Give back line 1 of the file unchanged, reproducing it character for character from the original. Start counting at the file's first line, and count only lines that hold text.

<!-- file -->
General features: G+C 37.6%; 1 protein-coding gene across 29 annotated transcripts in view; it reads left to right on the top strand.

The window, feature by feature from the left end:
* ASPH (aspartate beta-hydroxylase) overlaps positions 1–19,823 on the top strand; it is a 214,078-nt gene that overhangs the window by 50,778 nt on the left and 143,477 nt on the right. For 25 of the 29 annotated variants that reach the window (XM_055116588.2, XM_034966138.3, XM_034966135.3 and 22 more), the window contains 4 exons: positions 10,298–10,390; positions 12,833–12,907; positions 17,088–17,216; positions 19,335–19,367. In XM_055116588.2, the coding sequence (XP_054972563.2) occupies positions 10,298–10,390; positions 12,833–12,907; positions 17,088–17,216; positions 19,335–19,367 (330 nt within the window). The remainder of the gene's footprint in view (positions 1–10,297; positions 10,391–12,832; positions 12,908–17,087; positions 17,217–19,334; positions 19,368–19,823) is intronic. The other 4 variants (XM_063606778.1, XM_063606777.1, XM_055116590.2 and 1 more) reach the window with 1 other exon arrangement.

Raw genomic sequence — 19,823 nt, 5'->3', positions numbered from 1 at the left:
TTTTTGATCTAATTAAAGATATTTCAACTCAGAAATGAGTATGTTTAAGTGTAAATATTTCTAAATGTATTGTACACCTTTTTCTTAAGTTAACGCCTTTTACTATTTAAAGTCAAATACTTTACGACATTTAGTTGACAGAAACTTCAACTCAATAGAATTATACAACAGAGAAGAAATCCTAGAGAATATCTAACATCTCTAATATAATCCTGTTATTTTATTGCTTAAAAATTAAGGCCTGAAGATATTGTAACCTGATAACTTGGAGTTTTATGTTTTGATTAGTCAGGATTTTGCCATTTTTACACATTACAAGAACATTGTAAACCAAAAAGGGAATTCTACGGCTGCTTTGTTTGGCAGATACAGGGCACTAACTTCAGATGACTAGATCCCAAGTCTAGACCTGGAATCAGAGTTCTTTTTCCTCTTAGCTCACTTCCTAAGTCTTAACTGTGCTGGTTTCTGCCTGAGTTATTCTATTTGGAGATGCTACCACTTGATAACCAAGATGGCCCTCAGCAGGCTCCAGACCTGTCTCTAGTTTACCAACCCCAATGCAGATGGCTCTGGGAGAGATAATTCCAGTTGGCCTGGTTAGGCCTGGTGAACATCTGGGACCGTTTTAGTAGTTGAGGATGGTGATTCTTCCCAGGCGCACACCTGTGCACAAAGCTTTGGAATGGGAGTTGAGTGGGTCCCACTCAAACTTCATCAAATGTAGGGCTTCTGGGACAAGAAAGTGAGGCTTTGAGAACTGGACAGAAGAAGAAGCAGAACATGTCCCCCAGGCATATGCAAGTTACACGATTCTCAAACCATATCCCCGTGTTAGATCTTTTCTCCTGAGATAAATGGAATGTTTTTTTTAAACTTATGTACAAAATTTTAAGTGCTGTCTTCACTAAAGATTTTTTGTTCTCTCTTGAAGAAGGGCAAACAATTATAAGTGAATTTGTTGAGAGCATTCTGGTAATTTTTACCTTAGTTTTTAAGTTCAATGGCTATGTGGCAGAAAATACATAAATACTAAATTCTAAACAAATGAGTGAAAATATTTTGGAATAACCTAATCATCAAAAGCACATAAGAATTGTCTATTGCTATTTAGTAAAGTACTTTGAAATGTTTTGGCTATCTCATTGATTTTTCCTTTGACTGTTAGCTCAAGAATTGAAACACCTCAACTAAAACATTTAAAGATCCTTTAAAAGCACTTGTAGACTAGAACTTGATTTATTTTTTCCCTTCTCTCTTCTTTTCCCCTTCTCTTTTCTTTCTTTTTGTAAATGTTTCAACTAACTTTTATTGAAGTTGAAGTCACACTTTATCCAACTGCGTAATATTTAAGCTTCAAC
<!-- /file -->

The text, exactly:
General features: G+C 37.6%; 1 protein-coding gene across 29 annotated transcripts in view; it reads left to right on the top strand.